State municipal utilities face increasing costs

PARKERSBURG – Parkersburg isn’t the only area facing the need for increased water and sewer rates.

A proposed increase in area sewer rates by the Parkersburg Utility Board remains under consideration by City Council’s Public Works Committee. Utility board officials have said issues with costs and revenues have created the need for increased rates.

At least one council member has voiced concerns over the increase, saying that while he understands the need to raise revenue, he believes the increase is too much for residents in this economy.

But state and local officials say those increased rates are not uncommon. Throughout West Virginia and even nationally utilities are looking at ways to raise revenue without harming customers.

Susan Small, a spokesperson for the Public Service Commission of West Virginia, said rate increase requests from public utilities are a common occurrence. The commission does not oversee most municipalities, such as Parkersburg, but can intervene if there are sufficient complaints or allegations of discrimination.

For public utilities, however, such as American Water in Fayettville, the commission may be called upon to approve rates or to decide if a rate increase falls outside of rules and regulations.

Small said water and sewer rate increases are fairly common as utilities struggle to keep up with increasing costs and aging infrastructure.

“Aging infrastructure is an especially common problem,” she said. “It’s not just a local issue, it is something the whole country is facing.”

In many cases pipes put in the ground 100 or more years ago are still in use, well beyond their expected lifespan, she said. A failure in a stormwater system or sewer pipe can have disastrous consequences, such as damage to a road or building, beyond just the cost to dig up and replace parts of the system.

“Part of our storm system is well over a century old in some parts of the city,” said Parkersburg Mayor Bob Newell. “The same goes with the water and sewer system, and absolutely those will have to be replaced at some point.”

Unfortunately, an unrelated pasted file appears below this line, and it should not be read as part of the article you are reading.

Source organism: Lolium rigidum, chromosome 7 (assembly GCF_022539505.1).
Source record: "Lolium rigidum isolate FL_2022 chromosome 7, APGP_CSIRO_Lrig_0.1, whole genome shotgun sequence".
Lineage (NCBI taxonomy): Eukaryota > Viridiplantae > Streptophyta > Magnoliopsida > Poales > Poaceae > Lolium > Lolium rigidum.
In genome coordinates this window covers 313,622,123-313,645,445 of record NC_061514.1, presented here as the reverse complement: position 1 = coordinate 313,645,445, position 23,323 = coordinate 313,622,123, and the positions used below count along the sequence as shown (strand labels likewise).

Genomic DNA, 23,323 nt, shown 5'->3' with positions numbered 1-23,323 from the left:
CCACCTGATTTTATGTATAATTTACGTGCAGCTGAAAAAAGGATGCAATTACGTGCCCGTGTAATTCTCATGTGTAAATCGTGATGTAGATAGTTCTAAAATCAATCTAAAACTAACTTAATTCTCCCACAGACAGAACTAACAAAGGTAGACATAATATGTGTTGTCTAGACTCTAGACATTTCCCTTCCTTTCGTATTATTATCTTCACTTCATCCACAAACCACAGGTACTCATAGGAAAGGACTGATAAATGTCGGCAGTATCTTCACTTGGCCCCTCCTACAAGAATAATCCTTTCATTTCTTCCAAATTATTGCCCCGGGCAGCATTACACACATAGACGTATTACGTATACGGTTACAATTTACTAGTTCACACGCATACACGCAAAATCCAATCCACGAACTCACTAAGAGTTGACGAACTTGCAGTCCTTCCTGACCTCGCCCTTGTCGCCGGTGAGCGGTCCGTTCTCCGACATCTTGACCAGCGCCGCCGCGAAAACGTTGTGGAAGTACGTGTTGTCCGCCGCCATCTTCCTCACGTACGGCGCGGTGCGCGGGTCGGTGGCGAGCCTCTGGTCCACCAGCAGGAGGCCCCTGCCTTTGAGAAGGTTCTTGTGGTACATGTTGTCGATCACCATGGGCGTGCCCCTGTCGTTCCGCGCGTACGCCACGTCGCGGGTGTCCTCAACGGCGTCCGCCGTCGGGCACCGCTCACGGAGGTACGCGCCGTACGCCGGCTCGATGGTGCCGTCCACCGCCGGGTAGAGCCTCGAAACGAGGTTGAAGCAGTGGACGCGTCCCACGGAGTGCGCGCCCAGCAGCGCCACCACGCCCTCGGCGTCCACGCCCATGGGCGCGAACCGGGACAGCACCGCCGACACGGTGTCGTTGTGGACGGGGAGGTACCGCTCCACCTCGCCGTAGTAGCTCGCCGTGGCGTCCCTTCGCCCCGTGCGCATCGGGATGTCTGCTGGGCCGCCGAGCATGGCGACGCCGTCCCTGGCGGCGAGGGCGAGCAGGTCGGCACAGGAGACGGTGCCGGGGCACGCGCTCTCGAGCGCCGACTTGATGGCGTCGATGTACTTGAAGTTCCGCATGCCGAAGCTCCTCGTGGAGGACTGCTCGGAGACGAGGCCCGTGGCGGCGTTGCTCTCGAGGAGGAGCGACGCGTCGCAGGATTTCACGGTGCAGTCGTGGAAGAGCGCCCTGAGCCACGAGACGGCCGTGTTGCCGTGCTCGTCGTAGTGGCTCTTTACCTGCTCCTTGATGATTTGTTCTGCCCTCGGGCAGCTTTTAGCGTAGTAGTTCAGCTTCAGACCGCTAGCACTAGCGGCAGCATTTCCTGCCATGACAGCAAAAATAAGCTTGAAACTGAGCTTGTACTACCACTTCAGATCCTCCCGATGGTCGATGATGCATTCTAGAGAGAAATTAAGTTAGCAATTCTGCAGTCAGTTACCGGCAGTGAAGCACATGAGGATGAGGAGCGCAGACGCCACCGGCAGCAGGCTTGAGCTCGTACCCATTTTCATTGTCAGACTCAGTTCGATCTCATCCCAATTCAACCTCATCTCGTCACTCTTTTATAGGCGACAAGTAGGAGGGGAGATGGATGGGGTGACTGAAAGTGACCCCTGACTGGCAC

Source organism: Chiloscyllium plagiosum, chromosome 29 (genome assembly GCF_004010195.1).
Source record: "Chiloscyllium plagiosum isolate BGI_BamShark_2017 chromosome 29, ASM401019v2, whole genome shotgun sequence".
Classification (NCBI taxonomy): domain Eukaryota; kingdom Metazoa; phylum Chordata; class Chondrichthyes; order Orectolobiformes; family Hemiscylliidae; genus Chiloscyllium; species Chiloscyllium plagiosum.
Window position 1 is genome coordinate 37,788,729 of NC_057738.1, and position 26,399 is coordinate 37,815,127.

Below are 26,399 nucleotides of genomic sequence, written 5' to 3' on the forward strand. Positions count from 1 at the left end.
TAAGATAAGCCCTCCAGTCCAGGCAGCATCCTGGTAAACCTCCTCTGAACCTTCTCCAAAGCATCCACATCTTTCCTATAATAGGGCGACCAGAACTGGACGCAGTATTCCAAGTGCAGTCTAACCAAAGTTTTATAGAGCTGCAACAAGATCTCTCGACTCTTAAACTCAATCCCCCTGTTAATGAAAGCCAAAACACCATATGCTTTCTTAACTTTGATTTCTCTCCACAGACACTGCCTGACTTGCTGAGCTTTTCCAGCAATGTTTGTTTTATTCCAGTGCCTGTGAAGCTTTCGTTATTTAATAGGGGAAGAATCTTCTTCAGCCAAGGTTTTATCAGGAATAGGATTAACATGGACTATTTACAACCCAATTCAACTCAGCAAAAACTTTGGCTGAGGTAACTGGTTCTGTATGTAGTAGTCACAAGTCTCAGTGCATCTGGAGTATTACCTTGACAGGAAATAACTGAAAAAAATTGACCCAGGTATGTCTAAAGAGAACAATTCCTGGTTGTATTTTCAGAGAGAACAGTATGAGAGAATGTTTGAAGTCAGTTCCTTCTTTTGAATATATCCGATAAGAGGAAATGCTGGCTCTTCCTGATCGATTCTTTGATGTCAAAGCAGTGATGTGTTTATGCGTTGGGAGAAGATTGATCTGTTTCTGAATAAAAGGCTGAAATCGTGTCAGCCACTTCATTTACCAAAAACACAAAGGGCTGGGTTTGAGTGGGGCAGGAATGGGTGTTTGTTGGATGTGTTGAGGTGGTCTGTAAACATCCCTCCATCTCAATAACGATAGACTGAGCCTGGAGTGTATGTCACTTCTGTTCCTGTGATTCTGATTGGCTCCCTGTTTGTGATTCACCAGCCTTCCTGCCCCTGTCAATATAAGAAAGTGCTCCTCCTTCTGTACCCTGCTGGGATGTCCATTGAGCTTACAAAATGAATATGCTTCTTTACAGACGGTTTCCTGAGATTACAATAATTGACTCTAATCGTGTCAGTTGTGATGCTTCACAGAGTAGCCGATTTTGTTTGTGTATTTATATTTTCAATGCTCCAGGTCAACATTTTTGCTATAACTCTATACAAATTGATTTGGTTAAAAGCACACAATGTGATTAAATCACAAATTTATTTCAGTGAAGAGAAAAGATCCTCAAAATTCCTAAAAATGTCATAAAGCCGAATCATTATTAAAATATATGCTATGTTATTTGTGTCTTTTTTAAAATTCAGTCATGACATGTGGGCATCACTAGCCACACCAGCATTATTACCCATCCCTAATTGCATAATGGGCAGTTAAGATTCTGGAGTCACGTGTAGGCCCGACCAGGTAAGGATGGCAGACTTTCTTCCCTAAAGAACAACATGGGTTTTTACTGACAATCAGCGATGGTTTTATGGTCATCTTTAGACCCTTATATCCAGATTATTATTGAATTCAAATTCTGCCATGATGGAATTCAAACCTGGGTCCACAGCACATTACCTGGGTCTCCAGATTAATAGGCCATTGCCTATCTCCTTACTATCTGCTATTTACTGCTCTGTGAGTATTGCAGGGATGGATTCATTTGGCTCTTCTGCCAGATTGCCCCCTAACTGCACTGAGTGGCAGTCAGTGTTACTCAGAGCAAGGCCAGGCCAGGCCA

As mayor, Newell is the chairman of the Parkersburg Utility Board, and says finding a way to raise money without the increased cost being too much for customers is a delicate balancing act.

“There is a debt ratio they have to be careful of,” Newell said. “That really is the only time they come back for a rate increase.”

Small said most utilities must borrow money to make repairs and improvements on existing systems. Under state law those debts must be covered by the fees charged to customers.

“The commission wants the utilities to provide services at a reasonable rate for the customers,” she said. “At the same time they have to be planning ahead for those bonds. They have to be able to cover their costs. Debt service is something that is considered when they set their rates.

“So if a utility is borrowing money to pay for expansion or improvements, those higher interest rates would have to be factored in to their billing.”

The last sewer rate increase in Parkersburg was approved in 2004, and the final step of that increase was put into place in 2008. In 2010 members of Parkersburg City Council approved a three-year water rate increase. Beginning July 1, 2010, customers saw an increase of $6.13. July 2011, a second $3.25 increase kicked in. In 2012, the rate went up $1.80.

This year’s proposal would increase sewer rates from $14.35 to $18.63 in annual increments over the next four years to help fund improvements and service. The change is about a 9 percent increase on a monthly bill for the first year and a 6 percent fee increase on monthly bills each year for the next three years.